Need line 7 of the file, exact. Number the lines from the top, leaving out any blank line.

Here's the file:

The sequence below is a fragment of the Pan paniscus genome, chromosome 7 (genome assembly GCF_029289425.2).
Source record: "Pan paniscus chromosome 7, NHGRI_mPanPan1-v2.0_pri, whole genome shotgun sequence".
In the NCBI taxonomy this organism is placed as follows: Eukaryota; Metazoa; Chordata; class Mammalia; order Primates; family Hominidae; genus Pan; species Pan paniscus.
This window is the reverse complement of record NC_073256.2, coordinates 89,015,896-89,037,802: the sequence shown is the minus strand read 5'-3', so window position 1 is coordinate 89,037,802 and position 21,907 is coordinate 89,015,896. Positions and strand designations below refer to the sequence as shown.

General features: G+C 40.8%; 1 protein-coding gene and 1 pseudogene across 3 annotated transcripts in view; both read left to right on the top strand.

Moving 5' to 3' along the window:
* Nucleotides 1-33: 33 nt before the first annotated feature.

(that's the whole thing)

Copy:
* Nucleotides 1-33: 33 nt before the first annotated feature.